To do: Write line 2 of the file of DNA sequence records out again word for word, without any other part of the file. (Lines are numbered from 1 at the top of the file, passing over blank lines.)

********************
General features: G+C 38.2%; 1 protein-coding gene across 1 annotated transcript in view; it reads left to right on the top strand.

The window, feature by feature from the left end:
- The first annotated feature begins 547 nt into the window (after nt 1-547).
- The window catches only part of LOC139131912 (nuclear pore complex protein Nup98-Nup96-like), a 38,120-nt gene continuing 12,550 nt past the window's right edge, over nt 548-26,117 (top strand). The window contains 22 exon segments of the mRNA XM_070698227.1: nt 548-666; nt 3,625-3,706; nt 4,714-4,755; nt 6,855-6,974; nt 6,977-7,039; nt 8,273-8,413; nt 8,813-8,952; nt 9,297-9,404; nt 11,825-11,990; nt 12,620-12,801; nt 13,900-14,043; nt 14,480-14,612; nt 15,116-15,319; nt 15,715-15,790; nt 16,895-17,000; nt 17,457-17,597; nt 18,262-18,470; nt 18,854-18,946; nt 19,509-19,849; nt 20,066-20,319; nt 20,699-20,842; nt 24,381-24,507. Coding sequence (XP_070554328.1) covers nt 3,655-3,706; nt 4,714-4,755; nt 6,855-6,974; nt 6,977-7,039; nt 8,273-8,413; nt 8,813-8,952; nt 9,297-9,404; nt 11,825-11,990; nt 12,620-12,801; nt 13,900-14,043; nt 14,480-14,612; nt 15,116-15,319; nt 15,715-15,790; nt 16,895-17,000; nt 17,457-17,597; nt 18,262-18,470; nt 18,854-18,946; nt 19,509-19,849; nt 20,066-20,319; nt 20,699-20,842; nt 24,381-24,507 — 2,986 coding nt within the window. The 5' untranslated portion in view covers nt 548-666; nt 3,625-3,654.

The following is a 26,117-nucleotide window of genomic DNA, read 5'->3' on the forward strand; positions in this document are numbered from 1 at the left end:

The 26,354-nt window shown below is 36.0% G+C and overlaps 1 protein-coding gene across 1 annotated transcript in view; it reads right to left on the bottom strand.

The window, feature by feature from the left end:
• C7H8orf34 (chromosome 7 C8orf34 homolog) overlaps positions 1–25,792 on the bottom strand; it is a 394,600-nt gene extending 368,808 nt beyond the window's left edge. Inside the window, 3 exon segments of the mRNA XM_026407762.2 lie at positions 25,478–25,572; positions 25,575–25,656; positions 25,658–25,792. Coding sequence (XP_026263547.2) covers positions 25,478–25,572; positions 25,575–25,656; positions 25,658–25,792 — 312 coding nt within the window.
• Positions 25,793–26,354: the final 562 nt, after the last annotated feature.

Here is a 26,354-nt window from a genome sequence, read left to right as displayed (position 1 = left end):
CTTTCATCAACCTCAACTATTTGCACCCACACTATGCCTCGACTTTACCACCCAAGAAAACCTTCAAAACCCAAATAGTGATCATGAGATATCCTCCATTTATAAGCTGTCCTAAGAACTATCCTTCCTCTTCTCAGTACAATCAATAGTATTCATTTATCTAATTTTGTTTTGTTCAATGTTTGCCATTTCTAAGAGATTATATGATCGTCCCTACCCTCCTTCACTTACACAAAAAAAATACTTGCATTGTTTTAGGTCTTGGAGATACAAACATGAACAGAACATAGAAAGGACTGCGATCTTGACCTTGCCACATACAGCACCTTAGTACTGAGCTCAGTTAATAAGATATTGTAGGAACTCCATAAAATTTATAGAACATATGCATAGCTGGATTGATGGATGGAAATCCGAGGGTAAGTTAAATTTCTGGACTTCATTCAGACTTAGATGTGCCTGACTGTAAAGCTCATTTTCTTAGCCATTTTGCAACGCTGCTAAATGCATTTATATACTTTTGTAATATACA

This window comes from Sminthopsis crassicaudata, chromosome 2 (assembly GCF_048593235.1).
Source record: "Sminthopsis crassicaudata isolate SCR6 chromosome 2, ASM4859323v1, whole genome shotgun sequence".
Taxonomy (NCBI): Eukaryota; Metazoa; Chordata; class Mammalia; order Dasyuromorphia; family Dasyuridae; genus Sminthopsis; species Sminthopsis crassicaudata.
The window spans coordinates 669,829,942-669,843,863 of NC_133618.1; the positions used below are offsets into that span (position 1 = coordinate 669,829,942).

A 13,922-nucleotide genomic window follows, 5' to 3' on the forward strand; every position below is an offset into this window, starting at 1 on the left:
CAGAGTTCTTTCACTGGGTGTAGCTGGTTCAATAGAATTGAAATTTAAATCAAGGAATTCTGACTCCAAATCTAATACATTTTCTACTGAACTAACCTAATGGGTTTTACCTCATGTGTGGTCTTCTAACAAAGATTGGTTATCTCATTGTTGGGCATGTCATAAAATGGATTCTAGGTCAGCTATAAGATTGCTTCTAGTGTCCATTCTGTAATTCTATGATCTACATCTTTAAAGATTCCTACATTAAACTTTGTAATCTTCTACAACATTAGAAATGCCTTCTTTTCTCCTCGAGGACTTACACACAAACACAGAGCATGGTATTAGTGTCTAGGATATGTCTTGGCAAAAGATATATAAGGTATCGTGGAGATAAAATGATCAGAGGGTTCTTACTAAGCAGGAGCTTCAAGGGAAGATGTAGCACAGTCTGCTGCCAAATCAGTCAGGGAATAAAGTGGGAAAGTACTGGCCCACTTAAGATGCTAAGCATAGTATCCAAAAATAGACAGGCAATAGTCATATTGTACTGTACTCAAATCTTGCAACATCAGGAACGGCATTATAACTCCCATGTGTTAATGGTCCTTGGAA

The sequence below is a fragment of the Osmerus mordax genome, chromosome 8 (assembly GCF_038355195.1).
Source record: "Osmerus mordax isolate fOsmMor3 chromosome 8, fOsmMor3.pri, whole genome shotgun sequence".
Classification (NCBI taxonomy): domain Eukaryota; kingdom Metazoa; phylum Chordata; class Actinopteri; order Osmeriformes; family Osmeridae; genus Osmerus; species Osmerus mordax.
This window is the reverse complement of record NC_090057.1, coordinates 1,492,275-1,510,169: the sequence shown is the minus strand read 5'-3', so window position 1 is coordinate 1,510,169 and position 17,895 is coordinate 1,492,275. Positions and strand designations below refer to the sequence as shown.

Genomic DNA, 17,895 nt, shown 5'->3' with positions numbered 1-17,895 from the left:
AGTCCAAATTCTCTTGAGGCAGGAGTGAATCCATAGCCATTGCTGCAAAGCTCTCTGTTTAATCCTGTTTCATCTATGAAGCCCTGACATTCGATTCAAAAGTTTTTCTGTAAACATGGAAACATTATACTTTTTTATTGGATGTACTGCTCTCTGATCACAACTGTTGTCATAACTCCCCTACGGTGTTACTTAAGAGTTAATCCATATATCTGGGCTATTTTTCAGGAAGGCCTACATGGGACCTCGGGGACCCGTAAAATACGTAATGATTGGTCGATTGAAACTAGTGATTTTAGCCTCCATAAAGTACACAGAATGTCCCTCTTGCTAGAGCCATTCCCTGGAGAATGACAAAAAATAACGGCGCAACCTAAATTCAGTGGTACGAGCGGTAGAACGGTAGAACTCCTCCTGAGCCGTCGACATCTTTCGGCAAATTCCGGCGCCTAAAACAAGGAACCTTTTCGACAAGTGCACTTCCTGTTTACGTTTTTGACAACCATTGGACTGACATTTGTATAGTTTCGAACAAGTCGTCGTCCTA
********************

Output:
The window, feature by feature from the left end: